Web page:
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Champ doesn't take lightly to Busch's actions

October 05, 2013, Kenny Bruce, NASCAR.com

Kenseth's Kansas win is overshadowed by drama between Busch and Keselowski

KANSAS CITY, Kan. -- Brad Keselowski said he's "not going to stand for it." 

Kyle Busch countered with "that just goes to show you the kind of person Brad Keselowski is and the class he doesn't have."

It was a NASCAR Nationwide Series race at Kansas Speedway, a race won by Busch's Joe Gibbs Racing teammate Matt Kenseth.

The victory by Kenseth slipped into the shadows, however, in the aftermath of the Busch versus Keselowski card.

With the laps winding down and Kenseth out front, Busch was third and trying to find a way to get around second-place Keselowski as both tried to keep pace with the race leader. Contact from Busch's Toyota sent Keselowski's Ford spinning down across the track apron, then up across the track and eventually into the wall.

After climbing from his car, the defending NASCAR Sprint Cup Series champ took a cursory glance at the No. 22 Ford, and then began jogging toward pit road, toward Busch's pit stall, issuing a series of hand gestures along the way.

He then continued up pit road until officials temporarily halted his progress near one of the track's openings along pit wall. 

"It was hard racing up until then," Keselowski said afterward. "It was good, hard racing. It was probably going to be for the win. 

"Without the yellow (for the caution), it was doubtful the 18 (of Kenseth) would have made it. Maybe he would. The odds were in the favor of whoever was going to win the battle between me and Kyle so I'm sure Kyle knew that." 

Kenseth, who took over the top spot on lap 166, had been attempting to save fuel, but it was unclear whether he could have made it to the end of the race without the caution. In the end, it didn't matter.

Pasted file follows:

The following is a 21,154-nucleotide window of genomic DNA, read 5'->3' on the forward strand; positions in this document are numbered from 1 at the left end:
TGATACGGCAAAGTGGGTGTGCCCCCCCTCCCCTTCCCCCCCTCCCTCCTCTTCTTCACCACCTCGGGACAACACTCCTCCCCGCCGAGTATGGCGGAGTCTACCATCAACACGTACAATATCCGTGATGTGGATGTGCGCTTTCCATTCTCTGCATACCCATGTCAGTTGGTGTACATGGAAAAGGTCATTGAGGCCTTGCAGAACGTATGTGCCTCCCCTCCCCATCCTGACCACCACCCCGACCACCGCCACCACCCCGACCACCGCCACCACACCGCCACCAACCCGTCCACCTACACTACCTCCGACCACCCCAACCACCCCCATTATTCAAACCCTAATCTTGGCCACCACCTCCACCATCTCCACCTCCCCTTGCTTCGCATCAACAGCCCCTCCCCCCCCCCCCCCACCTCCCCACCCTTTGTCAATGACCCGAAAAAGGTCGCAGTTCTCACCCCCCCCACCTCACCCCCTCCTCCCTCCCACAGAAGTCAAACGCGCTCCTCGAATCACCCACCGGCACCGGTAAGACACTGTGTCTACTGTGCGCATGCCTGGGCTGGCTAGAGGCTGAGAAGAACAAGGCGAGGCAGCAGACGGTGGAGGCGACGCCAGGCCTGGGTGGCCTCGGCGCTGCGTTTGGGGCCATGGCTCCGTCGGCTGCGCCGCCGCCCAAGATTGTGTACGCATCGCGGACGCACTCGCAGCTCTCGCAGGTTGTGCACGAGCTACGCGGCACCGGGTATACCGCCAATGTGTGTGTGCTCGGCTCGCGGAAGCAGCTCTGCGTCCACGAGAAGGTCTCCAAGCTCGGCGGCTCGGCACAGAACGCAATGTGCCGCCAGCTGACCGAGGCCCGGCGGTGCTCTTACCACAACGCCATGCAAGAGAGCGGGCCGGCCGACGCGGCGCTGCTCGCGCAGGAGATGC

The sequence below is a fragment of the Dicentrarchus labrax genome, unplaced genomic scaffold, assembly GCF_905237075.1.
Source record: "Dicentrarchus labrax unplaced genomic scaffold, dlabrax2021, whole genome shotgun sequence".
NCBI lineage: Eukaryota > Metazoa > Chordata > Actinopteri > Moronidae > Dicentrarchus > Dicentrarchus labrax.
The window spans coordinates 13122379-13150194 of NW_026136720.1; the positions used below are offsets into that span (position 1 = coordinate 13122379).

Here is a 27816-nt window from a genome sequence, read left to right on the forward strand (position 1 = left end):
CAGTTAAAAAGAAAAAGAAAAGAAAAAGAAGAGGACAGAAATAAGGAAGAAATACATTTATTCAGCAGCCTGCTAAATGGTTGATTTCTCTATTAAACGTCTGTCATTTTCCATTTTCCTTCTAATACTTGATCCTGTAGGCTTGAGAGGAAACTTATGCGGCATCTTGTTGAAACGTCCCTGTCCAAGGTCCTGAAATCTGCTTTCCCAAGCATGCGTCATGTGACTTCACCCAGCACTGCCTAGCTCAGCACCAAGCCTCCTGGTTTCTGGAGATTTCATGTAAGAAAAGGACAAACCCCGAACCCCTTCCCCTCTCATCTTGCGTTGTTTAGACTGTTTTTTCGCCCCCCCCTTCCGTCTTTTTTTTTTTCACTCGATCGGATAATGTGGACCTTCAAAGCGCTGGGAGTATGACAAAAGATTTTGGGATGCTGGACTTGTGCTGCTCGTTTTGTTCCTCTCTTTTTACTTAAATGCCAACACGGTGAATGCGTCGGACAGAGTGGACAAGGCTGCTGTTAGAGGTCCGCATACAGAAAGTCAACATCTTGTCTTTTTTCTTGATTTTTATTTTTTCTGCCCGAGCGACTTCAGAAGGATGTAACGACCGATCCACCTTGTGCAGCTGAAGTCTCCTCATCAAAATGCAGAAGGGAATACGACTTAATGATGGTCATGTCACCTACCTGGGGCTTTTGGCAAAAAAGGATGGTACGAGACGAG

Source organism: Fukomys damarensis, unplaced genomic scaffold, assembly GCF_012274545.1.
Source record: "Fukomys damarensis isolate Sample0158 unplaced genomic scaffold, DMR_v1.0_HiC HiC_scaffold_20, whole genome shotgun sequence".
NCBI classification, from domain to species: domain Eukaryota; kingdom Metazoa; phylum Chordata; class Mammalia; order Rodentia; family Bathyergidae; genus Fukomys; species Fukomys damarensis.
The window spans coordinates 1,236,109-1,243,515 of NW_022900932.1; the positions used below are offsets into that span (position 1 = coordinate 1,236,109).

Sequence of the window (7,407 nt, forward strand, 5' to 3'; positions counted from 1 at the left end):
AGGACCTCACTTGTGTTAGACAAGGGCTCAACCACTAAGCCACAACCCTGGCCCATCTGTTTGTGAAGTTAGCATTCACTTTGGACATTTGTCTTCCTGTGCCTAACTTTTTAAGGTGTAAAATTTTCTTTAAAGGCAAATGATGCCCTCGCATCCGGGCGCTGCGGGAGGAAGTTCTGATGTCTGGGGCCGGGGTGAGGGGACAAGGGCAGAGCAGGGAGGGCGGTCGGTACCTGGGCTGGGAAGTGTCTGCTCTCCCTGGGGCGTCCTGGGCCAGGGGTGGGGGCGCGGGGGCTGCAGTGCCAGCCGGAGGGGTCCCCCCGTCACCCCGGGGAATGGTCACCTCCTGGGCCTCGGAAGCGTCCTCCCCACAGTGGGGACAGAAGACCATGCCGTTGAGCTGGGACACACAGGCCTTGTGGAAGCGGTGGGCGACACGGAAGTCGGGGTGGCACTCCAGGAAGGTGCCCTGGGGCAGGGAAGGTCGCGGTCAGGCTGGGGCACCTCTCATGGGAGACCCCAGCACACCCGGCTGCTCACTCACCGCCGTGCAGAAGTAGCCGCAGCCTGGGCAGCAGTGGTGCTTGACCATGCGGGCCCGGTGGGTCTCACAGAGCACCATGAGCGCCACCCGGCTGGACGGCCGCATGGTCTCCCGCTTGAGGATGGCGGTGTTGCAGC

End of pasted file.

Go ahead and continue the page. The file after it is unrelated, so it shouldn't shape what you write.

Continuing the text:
"He didn't want me to race him hard so he just dumped me down the straightaway," Keselowski said of Busch. "I think that's pretty self-explanatory, and I'm not going to stand for it. He's got a lot more to lose than I do. I guess that's the only good thing about not being in the Chase."

Busch is one of 13 drivers competing for this year's Chase for the NASCAR Sprint Cup to determine the series' champion. Keselowski failed to qualify for the 10-race battle. 

Busch said he "got wrecked for the Chase spot at Watkins Glen (last season) by Brad Keselowski and then had an opportunity to wreck him several times throughout the Chase and didn't. 

"I let him and Jimmie (Johnson) battle it out on their own. He ultimately won the deal. If I wanted to I could have cost Brad Keselowski the championship but I'm a bigger person than that."

Busch, a 10-time winner in the Nationwide Series this season, did not lead a lap Saturday. Keselowski, who has five wins, led once for 15 of the race's 200 laps.

"I got tight. I was tight behind him, I was on the bottom and sliding across the back of him," Busch, who finished fourth, said. "I was just too tight. I don't know why he was not fast enough to stay away from me, but I was obviously faster than he was for as tight as I was.

"When I got underneath him a little bit there off turn four I got inside his wake, got too close to him and it pulled me. It pulled me right into him. Once we touched he was gone."

Keselowski, 28th on the day, said he had raced Busch "really cool over the last year to be respectful to him and try to repair our relationship.

"… He put me in the fence in Chicago in the truck race and the Nationwide races he has been pulling this crap," he said. "It is not going to last, I can tell you that. 

"I feel bad for the guys next to me that are going to have to fix his stuff. That is going to be part of racing and they are going to have to deal with it.”

The two teams are locked in a battle for the series' owner's championship, with Penske Racing holding a five-point advantage following Saturday's race. The advantage had been 34 points prior to the event.

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